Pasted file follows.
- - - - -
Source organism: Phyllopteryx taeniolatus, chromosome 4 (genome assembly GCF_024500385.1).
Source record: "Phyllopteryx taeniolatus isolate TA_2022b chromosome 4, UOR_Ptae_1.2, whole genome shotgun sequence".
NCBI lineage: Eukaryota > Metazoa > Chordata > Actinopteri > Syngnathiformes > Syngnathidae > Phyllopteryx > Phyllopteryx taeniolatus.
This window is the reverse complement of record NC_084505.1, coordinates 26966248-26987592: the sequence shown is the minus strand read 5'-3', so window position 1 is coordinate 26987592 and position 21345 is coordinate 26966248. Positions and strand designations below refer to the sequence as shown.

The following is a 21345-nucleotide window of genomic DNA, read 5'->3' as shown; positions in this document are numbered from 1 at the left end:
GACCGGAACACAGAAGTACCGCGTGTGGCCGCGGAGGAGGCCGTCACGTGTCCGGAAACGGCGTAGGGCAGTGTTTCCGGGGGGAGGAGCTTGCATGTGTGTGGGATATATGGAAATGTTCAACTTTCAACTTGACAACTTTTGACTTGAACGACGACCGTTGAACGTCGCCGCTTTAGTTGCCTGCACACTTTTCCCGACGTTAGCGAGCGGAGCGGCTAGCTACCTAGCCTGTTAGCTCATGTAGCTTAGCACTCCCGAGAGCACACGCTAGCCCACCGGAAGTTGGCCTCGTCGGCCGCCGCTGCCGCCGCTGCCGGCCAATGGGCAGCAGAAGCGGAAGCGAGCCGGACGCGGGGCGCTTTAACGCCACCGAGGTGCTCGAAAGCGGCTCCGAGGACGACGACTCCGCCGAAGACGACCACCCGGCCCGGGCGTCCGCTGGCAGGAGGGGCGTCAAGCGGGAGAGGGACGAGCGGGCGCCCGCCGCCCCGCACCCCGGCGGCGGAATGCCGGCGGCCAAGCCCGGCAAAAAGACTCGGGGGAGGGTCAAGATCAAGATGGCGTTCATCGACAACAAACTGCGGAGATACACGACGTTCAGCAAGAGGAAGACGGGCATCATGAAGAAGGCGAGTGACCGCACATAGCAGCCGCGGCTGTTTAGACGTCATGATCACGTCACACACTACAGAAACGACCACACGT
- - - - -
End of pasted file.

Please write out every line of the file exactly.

Source organism: Phyllopteryx taeniolatus, chromosome 4 (genome assembly GCF_024500385.1).
Source record: "Phyllopteryx taeniolatus isolate TA_2022b chromosome 4, UOR_Ptae_1.2, whole genome shotgun sequence".
NCBI lineage: Eukaryota > Metazoa > Chordata > Actinopteri > Syngnathiformes > Syngnathidae > Phyllopteryx > Phyllopteryx taeniolatus.
This window is the reverse complement of record NC_084505.1, coordinates 26966248-26987592: the sequence shown is the minus strand read 5'-3', so window position 1 is coordinate 26987592 and position 21345 is coordinate 26966248. Positions and strand designations below refer to the sequence as shown.

The following is a 21345-nucleotide window of genomic DNA, read 5'->3' as shown; positions in this document are numbered from 1 at the left end:
GACCGGAACACAGAAGTACCGCGTGTGGCCGCGGAGGAGGCCGTCACGTGTCCGGAAACGGCGTAGGGCAGTGTTTCCGGGGGGAGGAGCTTGCATGTGTGTGGGATATATGGAAATGTTCAACTTTCAACTTGACAACTTTTGACTTGAACGACGACCGTTGAACGTCGCCGCTTTAGTTGCCTGCACACTTTTCCCGACGTTAGCGAGCGGAGCGGCTAGCTACCTAGCCTGTTAGCTCATGTAGCTTAGCACTCCCGAGAGCACACGCTAGCCCACCGGAAGTTGGCCTCGTCGGCCGCCGCTGCCGCCGCTGCCGGCCAATGGGCAGCAGAAGCGGAAGCGAGCCGGACGCGGGGCGCTTTAACGCCACCGAGGTGCTCGAAAGCGGCTCCGAGGACGACGACTCCGCCGAAGACGACCACCCGGCCCGGGCGTCCGCTGGCAGGAGGGGCGTCAAGCGGGAGAGGGACGAGCGGGCGCCCGCCGCCCCGCACCCCGGCGGCGGAATGCCGGCGGCCAAGCCCGGCAAAAAGACTCGGGGGAGGGTCAAGATCAAGATGGCGTTCATCGACAACAAACTGCGGAGATACACGACGTTCAGCAAGAGGAAGACGGGCATCATGAAGAAGGCGAGTGACCGCACATAGCAGCCGCGGCTGTTTAGACGTCATGATCACGTCACACACTACAGAAACGACCACACGT